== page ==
By Marlvin Ngiza
Girls and young women movement, Shamwari YeMwanasikana has raised concerns over the increase of fatalities caused by unsafe backyard abortions.
Shamwari YeMwanasikana Founding Director Ekenia Chifamba expressed the need to review laws that regulate the termination of pregnancy and set harsh penalties for people who take part in unsafe backyard abortions.
She expressed the need to ensure the free provision and access to contraception for girls and young women in order to reduce unintended pregnancies.
“According to the Guttmacher Institute, roughly 121 million unintended pregnancies occurred each year between 2015 and 2019. Of these unintended pregnancies, 61% ended in abortions. This then translates to 73 million abortions per year. Furthermore, the proportion of unintended pregnancies that ended in abortion was 51% in 1990-1994 and it then increased by 61% by 2015-2019. Guttmacher states that in 2016 an estimated 65,300 induced abortions occurred in Zimbabwe. This translates to 17 abortions for every 1000 women and girls from 15 to 49 years of age.
“As Shamwari YeMwanasikana we are alarmed and disheartened by the increase in the number of deaths due to unsafe backyard abortions. There is an alarming increase in deaths caused by unsafe backyard abortions, so there is a need to also revisit the laws that regulate termination of pregnancy which is the Termination of Pregnancy Act 1977 and ensure access to SRHR services freely. There is a need to sensitize communities on unsafe backyard abortion, normalizing conversations on abortion. Penalties should be given to people who facilitate or take part in backyard abortions,” said Chifamba.
Chifamba added that societal norms and traditions are contributing to teen pregnancy. She expressed displeasure in societies that are not reporting cases of sexual abuse, child marriages and teen pregnancy. The women empowerment advocate called on citizens to expose such societies.
“This shows how society has been consumed by societal norms and traditions, thus a need to advocate and raise more awareness on the effects of child marriages and highlight how we can overcome the challenge. Rural areas are mostly associated with child marriages because of historical arrangements and traditions. There is a need to engage and expose societies that are still taking advantage of the girl child and abusing them in the name of marriage,” added Chifamba.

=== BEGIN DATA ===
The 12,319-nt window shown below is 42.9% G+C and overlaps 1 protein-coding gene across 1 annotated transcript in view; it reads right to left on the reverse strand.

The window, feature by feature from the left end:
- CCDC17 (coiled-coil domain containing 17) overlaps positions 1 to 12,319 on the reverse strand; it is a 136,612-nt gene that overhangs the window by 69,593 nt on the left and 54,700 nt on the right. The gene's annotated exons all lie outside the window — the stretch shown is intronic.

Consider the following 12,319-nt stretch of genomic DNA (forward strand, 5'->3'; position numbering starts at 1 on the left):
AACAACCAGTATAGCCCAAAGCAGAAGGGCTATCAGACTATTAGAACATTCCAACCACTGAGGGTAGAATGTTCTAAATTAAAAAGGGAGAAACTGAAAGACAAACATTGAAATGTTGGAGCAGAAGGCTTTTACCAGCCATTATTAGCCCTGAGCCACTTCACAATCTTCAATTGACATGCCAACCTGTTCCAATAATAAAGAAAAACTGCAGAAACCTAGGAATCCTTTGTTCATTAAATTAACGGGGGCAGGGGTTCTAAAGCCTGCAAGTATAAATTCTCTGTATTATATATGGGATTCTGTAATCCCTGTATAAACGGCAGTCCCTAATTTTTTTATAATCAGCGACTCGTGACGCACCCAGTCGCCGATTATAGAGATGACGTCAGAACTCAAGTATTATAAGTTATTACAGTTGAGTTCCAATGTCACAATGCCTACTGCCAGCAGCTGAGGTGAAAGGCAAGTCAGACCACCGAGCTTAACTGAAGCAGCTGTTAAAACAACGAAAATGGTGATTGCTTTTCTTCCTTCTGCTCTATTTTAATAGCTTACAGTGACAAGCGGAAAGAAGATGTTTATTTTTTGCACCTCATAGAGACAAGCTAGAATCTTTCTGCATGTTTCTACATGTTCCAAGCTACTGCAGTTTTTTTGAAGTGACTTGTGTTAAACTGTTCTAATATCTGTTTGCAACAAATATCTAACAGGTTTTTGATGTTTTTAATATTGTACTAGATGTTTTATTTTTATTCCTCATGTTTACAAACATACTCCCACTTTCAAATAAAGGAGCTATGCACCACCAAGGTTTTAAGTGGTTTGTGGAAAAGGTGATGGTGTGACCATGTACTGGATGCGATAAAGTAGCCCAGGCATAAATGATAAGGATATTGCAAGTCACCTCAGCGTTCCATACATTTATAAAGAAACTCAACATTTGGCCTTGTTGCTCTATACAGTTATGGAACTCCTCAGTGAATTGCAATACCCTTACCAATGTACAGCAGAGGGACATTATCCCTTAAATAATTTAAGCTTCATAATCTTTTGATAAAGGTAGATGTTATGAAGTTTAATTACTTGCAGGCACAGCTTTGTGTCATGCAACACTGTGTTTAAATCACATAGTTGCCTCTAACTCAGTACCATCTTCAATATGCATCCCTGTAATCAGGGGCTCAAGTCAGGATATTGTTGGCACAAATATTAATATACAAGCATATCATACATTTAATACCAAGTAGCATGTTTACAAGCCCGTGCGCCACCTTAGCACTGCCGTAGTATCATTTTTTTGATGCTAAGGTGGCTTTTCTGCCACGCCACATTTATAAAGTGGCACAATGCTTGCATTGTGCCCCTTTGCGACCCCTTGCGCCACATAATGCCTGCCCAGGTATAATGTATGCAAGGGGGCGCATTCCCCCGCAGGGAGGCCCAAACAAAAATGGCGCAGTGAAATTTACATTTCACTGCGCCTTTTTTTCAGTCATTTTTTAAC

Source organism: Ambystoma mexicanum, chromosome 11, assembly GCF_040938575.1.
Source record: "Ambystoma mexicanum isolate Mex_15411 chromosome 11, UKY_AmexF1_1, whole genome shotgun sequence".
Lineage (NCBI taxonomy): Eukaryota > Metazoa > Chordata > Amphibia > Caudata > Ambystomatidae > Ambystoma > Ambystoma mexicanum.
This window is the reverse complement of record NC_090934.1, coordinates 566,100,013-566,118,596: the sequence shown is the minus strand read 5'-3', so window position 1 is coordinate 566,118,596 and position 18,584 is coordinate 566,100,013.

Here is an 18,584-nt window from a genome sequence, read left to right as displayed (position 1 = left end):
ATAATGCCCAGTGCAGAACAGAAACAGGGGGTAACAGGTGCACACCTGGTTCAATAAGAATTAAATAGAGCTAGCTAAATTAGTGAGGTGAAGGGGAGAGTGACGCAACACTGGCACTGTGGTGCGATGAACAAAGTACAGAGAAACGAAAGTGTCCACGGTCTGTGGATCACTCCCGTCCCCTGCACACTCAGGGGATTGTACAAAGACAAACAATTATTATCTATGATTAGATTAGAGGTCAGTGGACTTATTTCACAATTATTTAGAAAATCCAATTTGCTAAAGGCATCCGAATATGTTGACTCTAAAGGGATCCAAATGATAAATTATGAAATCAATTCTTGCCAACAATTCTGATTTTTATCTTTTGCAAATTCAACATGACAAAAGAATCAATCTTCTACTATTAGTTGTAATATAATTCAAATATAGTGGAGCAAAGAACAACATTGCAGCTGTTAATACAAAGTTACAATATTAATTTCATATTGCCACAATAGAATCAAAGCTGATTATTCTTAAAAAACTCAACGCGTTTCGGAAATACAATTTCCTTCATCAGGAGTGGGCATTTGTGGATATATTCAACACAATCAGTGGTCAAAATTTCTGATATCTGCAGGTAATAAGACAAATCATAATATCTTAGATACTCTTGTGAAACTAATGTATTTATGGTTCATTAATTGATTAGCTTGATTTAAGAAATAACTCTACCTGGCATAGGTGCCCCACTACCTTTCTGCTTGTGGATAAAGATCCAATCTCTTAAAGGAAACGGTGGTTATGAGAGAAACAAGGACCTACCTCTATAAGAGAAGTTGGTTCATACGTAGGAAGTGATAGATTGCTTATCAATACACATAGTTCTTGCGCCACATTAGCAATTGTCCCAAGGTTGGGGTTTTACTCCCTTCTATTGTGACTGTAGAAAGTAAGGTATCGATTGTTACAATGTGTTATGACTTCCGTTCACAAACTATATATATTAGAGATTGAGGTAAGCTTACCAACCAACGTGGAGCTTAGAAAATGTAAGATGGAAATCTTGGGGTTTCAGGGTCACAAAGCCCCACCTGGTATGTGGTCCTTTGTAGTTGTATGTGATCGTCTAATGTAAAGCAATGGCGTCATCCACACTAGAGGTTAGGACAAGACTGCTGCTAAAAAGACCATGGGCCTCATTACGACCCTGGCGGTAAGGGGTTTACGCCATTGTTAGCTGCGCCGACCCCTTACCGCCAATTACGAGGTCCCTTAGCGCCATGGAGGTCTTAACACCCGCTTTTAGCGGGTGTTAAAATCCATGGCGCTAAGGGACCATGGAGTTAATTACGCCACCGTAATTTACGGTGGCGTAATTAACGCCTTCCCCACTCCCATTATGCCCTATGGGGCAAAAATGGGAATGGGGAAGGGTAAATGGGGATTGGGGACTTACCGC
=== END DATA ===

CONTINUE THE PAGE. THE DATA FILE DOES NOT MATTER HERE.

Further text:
Meanwhile, Chifamba indicated that her organization is working tirelessly towards the reduction of abortions, teen pregnancy and child marriages through ensuring that young women and girls have free access to sexual reproductive health and rights(SRHR) services, education and counselling.
“Basically we are focusing on ensuring the access to sexual reproductive health and rights (contraception) for young women and girls. Thus, we also offer counselling and referrals to young women and girls to specific organizations that can assist them to fully understand the essence of SRHR and its components.
” We are also working effortlessly to ensure that young girls fully attain their rights and focus on their development, for the betterment of their future. We have also embarked on a campaign through an on-wheels initiative on sexual reproductive health and gender-based violence in our areas of operation in partnership with the Ministry of Health and Child Care, Women Affairs ministry, the Victim Friendly Unit of the Zimbabwe Republic Police, Social welfare and the District Development Coordination office since 2020. The Information service on wheels was done in Chihota last year with support from the World Health Organization. Discussions around sexual reproductive health are also done on our Dandaro platforms online and physically within the communities that we work in,” said Chifamba.
Shamwari YeMwanasikana has successfully established sexual reproductive health hubs in Murehwa, Seke rural, Chitungwiza and Chihota for information dissemination on sexual reproductive health as well as counselling services provided through their Girls Protection and Support services department.